from: Martin Olden
For his young boss he is simply a relic of days gone by, which can be rationalized away without much resistance. For his neighbour he is the friendly man who always helps her. And for the kiosk owner around the corner, he is the loyal BILD buyer, with whom it is easy to talk about the current events of the day. But behind the inconspicuous facade of 60 year old Klaus Scholz lies a cruel monster. Because the older man from Frankfurt-Sindlingen is a serial killer who pursues only one goal: he wants to become a legend, a star on the Internet, whose Wikipedia entry makes Fritz Haarmann's story look like a good bedtime story. But so far his actions have not received real media attention. But that's about to change. Scholz meticulously plans his next murders, which he describes in detail in his frankfurtripper blog. And if that's not enough to finally become famous, then the murders must become even more fancy and brutal...
The journalist, presenter and author Martin Olden alias Marc Rybicki delivers with "Frankfurt Ripper - Aus dem Leben eines Serienkillers" a successful mixture of bloody serial killer novel and biting satire on the society and the media, which promise everyone his 15 minutes of fame. When the Frankfurt Ripper describes his murders to his community down to the last detail, the reader sometimes has to have a strong stomach. But the very matter-of-fact descriptions of the killing processes paired with the comments of the online users give the whole a satirical undertone, which at first seems to soften the horror a little. But when you realize how close the at first glance very exaggerated user comments are to reality, it runs cold down your back again.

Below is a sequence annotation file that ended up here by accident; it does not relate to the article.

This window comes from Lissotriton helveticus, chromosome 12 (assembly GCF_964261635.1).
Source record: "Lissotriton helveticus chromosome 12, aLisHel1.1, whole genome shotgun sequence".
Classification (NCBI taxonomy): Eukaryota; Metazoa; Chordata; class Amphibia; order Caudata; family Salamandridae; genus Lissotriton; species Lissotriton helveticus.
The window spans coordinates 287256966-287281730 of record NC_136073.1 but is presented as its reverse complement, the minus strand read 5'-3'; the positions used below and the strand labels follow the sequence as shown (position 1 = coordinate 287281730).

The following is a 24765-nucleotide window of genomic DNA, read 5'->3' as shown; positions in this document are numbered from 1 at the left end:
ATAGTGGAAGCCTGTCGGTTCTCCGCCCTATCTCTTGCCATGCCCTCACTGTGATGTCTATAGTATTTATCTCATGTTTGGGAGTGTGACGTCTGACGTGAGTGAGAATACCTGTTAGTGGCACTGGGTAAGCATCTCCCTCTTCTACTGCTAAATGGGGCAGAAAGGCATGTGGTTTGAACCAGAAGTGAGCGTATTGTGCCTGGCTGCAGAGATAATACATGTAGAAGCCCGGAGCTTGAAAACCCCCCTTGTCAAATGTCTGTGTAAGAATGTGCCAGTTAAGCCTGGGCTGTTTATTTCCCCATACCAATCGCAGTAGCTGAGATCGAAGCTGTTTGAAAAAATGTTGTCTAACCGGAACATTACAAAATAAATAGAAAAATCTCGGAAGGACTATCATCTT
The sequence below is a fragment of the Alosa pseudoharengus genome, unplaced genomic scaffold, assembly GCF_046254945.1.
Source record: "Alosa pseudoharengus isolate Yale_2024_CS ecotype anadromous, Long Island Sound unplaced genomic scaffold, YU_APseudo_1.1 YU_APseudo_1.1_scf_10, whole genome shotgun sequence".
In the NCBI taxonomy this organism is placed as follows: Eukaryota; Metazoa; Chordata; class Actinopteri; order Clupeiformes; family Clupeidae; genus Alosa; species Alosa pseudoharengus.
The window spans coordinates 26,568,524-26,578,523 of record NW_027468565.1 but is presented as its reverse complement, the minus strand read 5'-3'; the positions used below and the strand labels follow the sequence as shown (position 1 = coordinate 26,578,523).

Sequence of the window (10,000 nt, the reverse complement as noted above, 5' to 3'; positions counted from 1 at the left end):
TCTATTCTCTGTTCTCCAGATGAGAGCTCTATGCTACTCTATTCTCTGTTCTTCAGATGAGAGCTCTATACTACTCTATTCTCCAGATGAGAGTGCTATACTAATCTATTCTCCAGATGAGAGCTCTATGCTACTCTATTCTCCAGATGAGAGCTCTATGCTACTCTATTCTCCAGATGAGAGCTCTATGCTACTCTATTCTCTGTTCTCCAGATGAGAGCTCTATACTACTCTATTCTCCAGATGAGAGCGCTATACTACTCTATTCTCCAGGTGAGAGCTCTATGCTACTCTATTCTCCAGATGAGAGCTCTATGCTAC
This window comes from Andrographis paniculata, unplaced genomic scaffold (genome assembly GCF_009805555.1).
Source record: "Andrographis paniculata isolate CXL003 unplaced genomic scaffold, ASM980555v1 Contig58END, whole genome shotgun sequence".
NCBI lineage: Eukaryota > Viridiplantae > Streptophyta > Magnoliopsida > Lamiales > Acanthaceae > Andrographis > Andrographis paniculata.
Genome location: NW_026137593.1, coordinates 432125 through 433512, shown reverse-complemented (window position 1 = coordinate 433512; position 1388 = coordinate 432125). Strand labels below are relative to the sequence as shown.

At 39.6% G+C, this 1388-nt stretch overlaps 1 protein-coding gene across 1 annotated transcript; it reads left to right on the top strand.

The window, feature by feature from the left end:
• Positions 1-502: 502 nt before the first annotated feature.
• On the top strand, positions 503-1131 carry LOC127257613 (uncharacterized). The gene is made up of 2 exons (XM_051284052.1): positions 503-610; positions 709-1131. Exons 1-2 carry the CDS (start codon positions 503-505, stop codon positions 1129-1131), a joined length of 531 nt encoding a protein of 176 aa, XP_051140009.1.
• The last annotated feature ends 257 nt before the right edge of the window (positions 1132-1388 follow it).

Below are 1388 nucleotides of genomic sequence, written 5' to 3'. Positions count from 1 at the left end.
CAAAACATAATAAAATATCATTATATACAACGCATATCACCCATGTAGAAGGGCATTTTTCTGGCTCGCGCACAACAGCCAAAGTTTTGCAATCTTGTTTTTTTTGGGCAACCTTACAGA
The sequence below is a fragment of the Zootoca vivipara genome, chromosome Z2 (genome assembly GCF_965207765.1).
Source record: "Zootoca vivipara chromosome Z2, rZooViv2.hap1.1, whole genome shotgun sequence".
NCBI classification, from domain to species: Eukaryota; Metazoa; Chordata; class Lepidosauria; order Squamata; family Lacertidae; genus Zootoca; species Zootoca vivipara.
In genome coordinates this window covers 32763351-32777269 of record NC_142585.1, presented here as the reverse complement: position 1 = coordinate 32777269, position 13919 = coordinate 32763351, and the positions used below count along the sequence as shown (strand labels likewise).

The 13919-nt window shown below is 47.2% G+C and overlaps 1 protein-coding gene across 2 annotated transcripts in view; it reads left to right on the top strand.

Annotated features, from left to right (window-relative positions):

Naturally the story is a bit exaggerated, which is always the case with satire itself. But unfortunately the Internet comments and the conversations that Scholz has with his fellow men prove to be less exaggerated than one would like. Here the author has looked his fellow men very closely in the truest sense of the word on the mouth. Only the fact that really everyone with whom Scholz talks - no matter whether taxi driver, geriatric nurse, kiosk owner or simple passer-by - immediately directs the conversation to current political or social topics and proves to be extremely well informed there - or at least believes to be so. These conversations all sound very similar, which could be explained by the fact that the story is told from Scholz's point of view and he retells the conversations in his own way. Even if the conversations are well written, a little less would have been more in this respect, since these dialogue scenes have a somewhat repetitive effect in the long run, while the reader has long since understood what the author is trying to get at.
The killer's sick train of thought, the blunted user feedback and the conversations characterized by disappointment, anger, prejudice and disillusionment create the image of a very cynical society in which fame - however superficial it may be - seems to be more important than humanity and ethics. Martin Olden has succeeded in creating a book that is entertaining and amusing at times, but also really painful, be it because of its brutality or because of the often depressing view of a world in which apathy, indifference and indifference are no longer a rarity. Embedded in well described Frankfurt flair, "Frankfurt Ripper - Aus dem Leben eines Serienkillers" is an exciting and bitterly evil book that can be recommended to all readers who like very bloody social satire with a lot of local color. Recommended]
An article by Frankfurt-Tipp